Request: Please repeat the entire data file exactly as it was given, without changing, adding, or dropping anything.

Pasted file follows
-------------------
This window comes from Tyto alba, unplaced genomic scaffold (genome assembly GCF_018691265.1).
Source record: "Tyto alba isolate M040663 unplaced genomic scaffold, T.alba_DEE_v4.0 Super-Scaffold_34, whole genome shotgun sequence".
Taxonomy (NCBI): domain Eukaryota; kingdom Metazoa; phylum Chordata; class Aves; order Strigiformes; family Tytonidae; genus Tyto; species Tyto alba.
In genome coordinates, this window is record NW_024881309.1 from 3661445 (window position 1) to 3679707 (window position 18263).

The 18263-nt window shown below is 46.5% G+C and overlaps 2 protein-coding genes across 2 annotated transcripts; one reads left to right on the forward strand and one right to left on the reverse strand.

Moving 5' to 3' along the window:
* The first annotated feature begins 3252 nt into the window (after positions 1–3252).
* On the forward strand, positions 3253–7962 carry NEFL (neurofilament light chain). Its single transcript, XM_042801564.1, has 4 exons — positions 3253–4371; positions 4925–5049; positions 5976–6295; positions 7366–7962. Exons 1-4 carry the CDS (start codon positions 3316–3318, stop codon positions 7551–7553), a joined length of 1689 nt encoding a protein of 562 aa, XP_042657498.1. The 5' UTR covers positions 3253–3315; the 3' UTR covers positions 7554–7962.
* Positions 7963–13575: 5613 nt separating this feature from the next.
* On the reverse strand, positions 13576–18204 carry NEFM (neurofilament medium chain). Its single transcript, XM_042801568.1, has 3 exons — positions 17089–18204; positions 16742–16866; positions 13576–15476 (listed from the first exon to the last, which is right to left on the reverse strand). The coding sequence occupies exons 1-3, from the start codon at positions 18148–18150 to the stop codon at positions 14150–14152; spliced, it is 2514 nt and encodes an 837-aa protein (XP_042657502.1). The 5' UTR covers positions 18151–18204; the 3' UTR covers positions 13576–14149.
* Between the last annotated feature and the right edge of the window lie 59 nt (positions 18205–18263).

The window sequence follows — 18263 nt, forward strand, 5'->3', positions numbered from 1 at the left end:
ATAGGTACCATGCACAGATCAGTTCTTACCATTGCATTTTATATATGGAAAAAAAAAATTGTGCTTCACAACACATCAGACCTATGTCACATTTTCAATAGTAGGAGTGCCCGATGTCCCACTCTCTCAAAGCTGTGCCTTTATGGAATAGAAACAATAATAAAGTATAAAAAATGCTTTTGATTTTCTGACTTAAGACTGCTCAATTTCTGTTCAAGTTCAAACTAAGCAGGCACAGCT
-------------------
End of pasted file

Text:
This window comes from Tyto alba, unplaced genomic scaffold (genome assembly GCF_018691265.1).
Source record: "Tyto alba isolate M040663 unplaced genomic scaffold, T.alba_DEE_v4.0 Super-Scaffold_34, whole genome shotgun sequence".
Taxonomy (NCBI): domain Eukaryota; kingdom Metazoa; phylum Chordata; class Aves; order Strigiformes; family Tytonidae; genus Tyto; species Tyto alba.
In genome coordinates, this window is record NW_024881309.1 from 3661445 (window position 1) to 3679707 (window position 18263).

The 18263-nt window shown below is 46.5% G+C and overlaps 2 protein-coding genes across 2 annotated transcripts; one reads left to right on the forward strand and one right to left on the reverse strand.

Moving 5' to 3' along the window:
* The first annotated feature begins 3252 nt into the window (after positions 1–3252).
* On the forward strand, positions 3253–7962 carry NEFL (neurofilament light chain). Its single transcript, XM_042801564.1, has 4 exons — positions 3253–4371; positions 4925–5049; positions 5976–6295; positions 7366–7962. Exons 1-4 carry the CDS (start codon positions 3316–3318, stop codon positions 7551–7553), a joined length of 1689 nt encoding a protein of 562 aa, XP_042657498.1. The 5' UTR covers positions 3253–3315; the 3' UTR covers positions 7554–7962.
* Positions 7963–13575: 5613 nt separating this feature from the next.
* On the reverse strand, positions 13576–18204 carry NEFM (neurofilament medium chain). Its single transcript, XM_042801568.1, has 3 exons — positions 17089–18204; positions 16742–16866; positions 13576–15476 (listed from the first exon to the last, which is right to left on the reverse strand). The coding sequence occupies exons 1-3, from the start codon at positions 18148–18150 to the stop codon at positions 14150–14152; spliced, it is 2514 nt and encodes an 837-aa protein (XP_042657502.1). The 5' UTR covers positions 18151–18204; the 3' UTR covers positions 13576–14149.
* Between the last annotated feature and the right edge of the window lie 59 nt (positions 18205–18263).

The window sequence follows — 18263 nt, forward strand, 5'->3', positions numbered from 1 at the left end:
ATAGGTACCATGCACAGATCAGTTCTTACCATTGCATTTTATATATGGAAAAAAAAAATTGTGCTTCACAACACATCAGACCTATGTCACATTTTCAATAGTAGGAGTGCCCGATGTCCCACTCTCTCAAAGCTGTGCCTTTATGGAATAGAAACAATAATAAAGTATAAAAAATGCTTTTGATTTTCTGACTTAAGACTGCTCAATTTCTGTTCAAGTTCAAACTAAGCAGGCACAGCT